Leather is a manufactured product made from the skin of animals. Leather can deteriorate from red rot, excessive dryness resulting in cracking and breakage, fading from exposure to light, mold resulting in odors, stains, and distortion, and insects and dust, both of which can cause holes and abrasions. Corrosion can also occur when leather comes into contact with metals.[12] There are two primary methods for leather conservation: application of dressings or treatments to prolong the life of the leather and improving the means by which leather is stored. The second method is a preventive approach while the first, an older method, is an interventive approach.[12] Leather artifacts are best stored with relative humidity between 45% and 55% and a temperature of 18–20 °C (64–68 °F).[12]

Glass and ceramics


Glass and ceramics can be maintained for much longer periods of time and are two of the most durable materials. The biggest risk to glass and ceramics is breakage, however improper display and storage can lead to stains and discoloration. Ceramics can become stained from inappropriate cleaning and repair while porous or cracked ceramics can develop stains from being soaked in water during cleaning. Increased temperatures can cause darkening of already existing stains and can lead to cracks. Glass can become damaged from 'weeping glass' wherein droplets of moisture form on glass surfaces. This can lead to a leaching out of unstable components that produce an alkaline solution. If allowed to remain on the glass for an extended period of time, this solution can produce fine cracks known as crizzling.[13] Careful handling and storage is the surest means to preventing damage to glass and ceramics. The below table displays recommended storage conditions for damaged and unstable objects:

Weeping glass Temperature and relative humidity 18–21 °C (64–70 °F), 40%
Crizzling glass Temperature and relative humidity 18–21 °C (64–70 °F), 55%
Archaeological ceramics Temperature and relative humidity 18–21 °C (64–70 °F), 45%




Metals are produced from ores that are found naturally in the environment. Most metal objects are made from a combination of individual metals called alloys and exhibit different strengths and colors based on their composition. Metals and alloys commonly found in cultural objects include gold, silver, copper, pewter, tin, and iron.[14] The most common form of deterioration for metal is corrosion. Corrosion occurs when metals come into contact with water, acids, bases, salts, oils, polishes, pollutants and chemicals.[15] Mechanical damage, breakage, dents, and scratches can occur from mishandling metal objects and result in damage to the metal object. Over polishing can lead to deterioration and potentially misidentification by removing plating, decoration, makers' marks, or engravings. Mechanical, electrical, and chemical interventions are often used in the treatment of metals. Appropriate storage of metal objects helps to increase their longevity; it is recommended that metal objects be stored in closed systems with well-sealed doors and drawers with relative humidity between 35 and 55%.[16]



Plastics experience degradation from several factors including light, ultraviolet radiation, oxygen, water, heat, and pollutants. There are no international standards for the storage of plastics so it is common for museums to employ similar methods to those used to preserve paper and other organic materials. A wide range of instruments and techniques can be used in the treatment of plastics including 3-D scanning and printing technologies as a means of reproducing broken or missing parts. Recommended relative humidity for plastics is 50% along with a temperature of 18–20 °C (64–68 °F).[17]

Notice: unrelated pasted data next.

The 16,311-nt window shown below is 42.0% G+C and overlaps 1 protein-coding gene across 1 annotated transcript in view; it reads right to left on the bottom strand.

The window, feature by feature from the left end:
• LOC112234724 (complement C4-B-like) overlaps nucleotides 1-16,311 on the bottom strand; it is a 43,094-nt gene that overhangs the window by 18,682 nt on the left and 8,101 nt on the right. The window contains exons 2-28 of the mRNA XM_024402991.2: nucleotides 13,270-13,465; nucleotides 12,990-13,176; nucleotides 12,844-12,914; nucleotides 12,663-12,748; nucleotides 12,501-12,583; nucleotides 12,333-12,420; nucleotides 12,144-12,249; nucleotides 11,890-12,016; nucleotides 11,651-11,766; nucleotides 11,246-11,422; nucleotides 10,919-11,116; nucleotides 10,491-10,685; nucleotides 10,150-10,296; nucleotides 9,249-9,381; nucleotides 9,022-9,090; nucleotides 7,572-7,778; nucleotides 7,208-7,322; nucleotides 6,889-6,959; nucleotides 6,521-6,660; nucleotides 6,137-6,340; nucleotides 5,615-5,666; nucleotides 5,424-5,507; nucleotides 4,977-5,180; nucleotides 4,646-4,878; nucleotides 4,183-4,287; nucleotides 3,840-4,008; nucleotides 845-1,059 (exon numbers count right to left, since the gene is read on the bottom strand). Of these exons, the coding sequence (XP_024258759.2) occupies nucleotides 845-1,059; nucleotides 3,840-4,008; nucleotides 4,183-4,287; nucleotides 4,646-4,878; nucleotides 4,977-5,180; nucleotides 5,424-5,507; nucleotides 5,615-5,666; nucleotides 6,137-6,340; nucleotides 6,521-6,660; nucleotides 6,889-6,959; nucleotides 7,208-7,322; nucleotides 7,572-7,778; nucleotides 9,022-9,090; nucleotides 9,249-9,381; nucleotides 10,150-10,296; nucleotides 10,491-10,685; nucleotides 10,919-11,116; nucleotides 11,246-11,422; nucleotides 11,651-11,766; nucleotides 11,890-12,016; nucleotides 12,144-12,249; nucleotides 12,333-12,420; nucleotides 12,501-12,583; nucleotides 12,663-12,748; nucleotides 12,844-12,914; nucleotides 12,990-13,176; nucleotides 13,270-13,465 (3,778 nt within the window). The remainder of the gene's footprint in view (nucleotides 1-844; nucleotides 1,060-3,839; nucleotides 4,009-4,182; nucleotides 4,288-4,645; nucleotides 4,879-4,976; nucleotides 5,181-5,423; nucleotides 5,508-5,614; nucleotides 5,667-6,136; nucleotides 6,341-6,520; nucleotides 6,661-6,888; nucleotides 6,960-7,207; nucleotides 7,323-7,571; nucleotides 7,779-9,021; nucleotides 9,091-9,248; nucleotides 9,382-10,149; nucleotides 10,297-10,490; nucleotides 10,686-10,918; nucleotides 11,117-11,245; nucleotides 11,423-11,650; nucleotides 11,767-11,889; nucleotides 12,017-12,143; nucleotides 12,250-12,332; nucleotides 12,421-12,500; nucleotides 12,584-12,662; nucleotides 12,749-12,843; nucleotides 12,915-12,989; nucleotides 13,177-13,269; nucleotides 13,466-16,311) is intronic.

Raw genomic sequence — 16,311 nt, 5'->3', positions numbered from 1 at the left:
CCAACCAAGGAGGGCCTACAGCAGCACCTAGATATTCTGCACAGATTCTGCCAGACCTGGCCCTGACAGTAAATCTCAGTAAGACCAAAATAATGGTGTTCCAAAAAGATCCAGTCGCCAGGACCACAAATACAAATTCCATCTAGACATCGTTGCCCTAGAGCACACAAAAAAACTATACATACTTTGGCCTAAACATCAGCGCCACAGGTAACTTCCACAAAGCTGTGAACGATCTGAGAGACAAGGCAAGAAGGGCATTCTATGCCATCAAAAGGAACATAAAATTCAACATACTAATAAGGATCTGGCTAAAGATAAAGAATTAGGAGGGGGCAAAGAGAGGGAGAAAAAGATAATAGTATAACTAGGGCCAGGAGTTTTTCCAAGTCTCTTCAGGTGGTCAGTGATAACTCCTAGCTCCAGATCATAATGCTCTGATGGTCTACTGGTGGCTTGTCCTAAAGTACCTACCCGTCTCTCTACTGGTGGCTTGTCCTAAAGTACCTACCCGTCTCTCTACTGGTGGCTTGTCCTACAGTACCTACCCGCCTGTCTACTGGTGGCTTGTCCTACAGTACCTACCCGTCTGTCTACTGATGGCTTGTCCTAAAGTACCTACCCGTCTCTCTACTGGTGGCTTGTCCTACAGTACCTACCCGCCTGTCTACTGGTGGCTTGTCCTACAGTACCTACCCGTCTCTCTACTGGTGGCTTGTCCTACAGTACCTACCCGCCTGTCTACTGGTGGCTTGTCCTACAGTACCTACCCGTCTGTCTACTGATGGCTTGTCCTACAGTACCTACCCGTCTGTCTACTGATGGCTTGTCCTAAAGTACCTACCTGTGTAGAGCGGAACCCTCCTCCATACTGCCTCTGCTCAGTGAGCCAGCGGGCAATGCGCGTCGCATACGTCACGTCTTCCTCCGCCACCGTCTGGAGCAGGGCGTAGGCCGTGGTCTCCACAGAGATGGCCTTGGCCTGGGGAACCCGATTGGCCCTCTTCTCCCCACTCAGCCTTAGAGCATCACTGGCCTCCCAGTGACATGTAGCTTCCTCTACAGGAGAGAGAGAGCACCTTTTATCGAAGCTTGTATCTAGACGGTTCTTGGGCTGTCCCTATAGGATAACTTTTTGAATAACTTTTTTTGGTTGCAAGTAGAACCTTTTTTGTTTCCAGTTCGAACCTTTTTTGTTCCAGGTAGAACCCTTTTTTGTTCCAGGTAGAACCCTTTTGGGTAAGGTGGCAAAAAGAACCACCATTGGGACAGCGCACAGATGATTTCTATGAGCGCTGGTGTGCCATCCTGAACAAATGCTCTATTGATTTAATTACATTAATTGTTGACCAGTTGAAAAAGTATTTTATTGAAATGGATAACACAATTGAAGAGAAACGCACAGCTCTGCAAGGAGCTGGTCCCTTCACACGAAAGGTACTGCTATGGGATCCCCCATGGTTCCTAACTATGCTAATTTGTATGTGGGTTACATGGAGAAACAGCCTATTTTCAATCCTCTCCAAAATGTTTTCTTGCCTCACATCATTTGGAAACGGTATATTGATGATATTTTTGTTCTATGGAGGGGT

Stone objects take on many forms including sculpture, architecture, ornamental decoration, or functional pieces. Deterioration of stone depends on several factors such as the type of stone, geographical or physical location, and maintenance. Stone is subject to a number of decay mechanisms that include environmental, mechanical, and applied decay. Erosion from air, water, and physical touch can wear away surface texture. Carved stone should not be regularly cleaned as cleaning can cause deterioration by opening its pores as well as removing surface features such as engravings, artists' tools, and historical marks. Dirt, moss, and lichen do not usually cause decay to stone but may add to its patina.[18]



Wood is a biodegradable, organic material that is susceptible to deterioration from both living organisms and environmental factors. Some ancient wood is recognized for its archaeological value and falls into two categories: dry and waterlogged.[19] The recommended temperature for storage and display of wooden artifacts is 21 °C (70 °F) during the winter months and 21–24 °C (70–75 °F) during the summer months. The recommended relative humidity for storage and display of wooden artifacts during the winter months is 35%–45% and 55%–65% during the summer months.[20] Effective cleaning of wooden artifacts includes waxing, polishing, dusting, and buffing.[21] For the maintenance of the wooden structure of the architectural heritage, fire-resistant coatings can be used to enhance the fire-resistant performance of the structure.[22]

See also conservation and restoration of wooden artifacts.